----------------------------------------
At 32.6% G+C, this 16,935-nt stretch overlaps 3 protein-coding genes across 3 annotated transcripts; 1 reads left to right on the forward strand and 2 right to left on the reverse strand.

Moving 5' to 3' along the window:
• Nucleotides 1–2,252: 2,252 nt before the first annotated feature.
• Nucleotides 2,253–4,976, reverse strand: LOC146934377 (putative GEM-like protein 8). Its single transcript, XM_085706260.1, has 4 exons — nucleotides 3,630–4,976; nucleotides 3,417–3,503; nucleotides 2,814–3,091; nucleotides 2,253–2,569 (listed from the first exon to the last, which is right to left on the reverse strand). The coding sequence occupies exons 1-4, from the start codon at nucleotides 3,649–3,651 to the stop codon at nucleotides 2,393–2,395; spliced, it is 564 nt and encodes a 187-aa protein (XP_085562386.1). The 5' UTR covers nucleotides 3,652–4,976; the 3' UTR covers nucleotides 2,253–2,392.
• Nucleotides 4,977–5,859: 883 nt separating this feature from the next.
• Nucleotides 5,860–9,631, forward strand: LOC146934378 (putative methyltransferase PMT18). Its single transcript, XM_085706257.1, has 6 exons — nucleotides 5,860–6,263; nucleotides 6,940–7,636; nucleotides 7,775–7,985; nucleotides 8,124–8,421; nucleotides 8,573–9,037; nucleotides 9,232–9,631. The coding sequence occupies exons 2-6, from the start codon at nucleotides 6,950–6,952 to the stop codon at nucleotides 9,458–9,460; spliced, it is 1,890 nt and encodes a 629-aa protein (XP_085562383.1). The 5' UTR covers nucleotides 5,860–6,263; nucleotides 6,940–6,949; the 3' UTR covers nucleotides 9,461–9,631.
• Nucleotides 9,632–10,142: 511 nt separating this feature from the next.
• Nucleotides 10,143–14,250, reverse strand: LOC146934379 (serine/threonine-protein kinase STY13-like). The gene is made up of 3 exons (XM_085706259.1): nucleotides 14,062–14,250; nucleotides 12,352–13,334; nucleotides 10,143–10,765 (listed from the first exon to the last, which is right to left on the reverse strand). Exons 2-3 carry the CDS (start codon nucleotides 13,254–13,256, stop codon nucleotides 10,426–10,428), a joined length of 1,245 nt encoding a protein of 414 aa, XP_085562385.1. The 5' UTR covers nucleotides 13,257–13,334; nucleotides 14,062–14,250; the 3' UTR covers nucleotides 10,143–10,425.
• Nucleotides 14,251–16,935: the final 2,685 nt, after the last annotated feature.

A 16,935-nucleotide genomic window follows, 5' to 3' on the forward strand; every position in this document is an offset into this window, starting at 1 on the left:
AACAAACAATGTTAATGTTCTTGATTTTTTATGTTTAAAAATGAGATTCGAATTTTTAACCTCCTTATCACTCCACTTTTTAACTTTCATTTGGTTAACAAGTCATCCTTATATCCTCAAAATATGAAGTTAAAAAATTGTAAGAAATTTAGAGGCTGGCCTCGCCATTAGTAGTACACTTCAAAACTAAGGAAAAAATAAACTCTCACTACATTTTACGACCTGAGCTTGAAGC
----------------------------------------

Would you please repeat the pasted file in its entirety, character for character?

At 32.6% G+C, this 16,935-nt stretch overlaps 3 protein-coding genes across 3 annotated transcripts; 1 reads left to right on the forward strand and 2 right to left on the reverse strand.

Moving 5' to 3' along the window:
• Nucleotides 1–2,252: 2,252 nt before the first annotated feature.
• Nucleotides 2,253–4,976, reverse strand: LOC146934377 (putative GEM-like protein 8). Its single transcript, XM_085706260.1, has 4 exons — nucleotides 3,630–4,976; nucleotides 3,417–3,503; nucleotides 2,814–3,091; nucleotides 2,253–2,569 (listed from the first exon to the last, which is right to left on the reverse strand). The coding sequence occupies exons 1-4, from the start codon at nucleotides 3,649–3,651 to the stop codon at nucleotides 2,393–2,395; spliced, it is 564 nt and encodes a 187-aa protein (XP_085562386.1). The 5' UTR covers nucleotides 3,652–4,976; the 3' UTR covers nucleotides 2,253–2,392.
• Nucleotides 4,977–5,859: 883 nt separating this feature from the next.
• Nucleotides 5,860–9,631, forward strand: LOC146934378 (putative methyltransferase PMT18). Its single transcript, XM_085706257.1, has 6 exons — nucleotides 5,860–6,263; nucleotides 6,940–7,636; nucleotides 7,775–7,985; nucleotides 8,124–8,421; nucleotides 8,573–9,037; nucleotides 9,232–9,631. The coding sequence occupies exons 2-6, from the start codon at nucleotides 6,950–6,952 to the stop codon at nucleotides 9,458–9,460; spliced, it is 1,890 nt and encodes a 629-aa protein (XP_085562383.1). The 5' UTR covers nucleotides 5,860–6,263; nucleotides 6,940–6,949; the 3' UTR covers nucleotides 9,461–9,631.
• Nucleotides 9,632–10,142: 511 nt separating this feature from the next.
• Nucleotides 10,143–14,250, reverse strand: LOC146934379 (serine/threonine-protein kinase STY13-like). The gene is made up of 3 exons (XM_085706259.1): nucleotides 14,062–14,250; nucleotides 12,352–13,334; nucleotides 10,143–10,765 (listed from the first exon to the last, which is right to left on the reverse strand). Exons 2-3 carry the CDS (start codon nucleotides 13,254–13,256, stop codon nucleotides 10,426–10,428), a joined length of 1,245 nt encoding a protein of 414 aa, XP_085562385.1. The 5' UTR covers nucleotides 13,257–13,334; nucleotides 14,062–14,250; the 3' UTR covers nucleotides 10,143–10,425.
• Nucleotides 14,251–16,935: the final 2,685 nt, after the last annotated feature.

A 16,935-nucleotide genomic window follows, 5' to 3' on the forward strand; every position in this document is an offset into this window, starting at 1 on the left:
AACAAACAATGTTAATGTTCTTGATTTTTTATGTTTAAAAATGAGATTCGAATTTTTAACCTCCTTATCACTCCACTTTTTAACTTTCATTTGGTTAACAAGTCATCCTTATATCCTCAAAATATGAAGTTAAAAAATTGTAAGAAATTTAGAGGCTGGCCTCGCCATTAGTAGTACACTTCAAAACTAAGGAAAAAATAAACTCTCACTACATTTTACGACCTGAGCTTGAAGC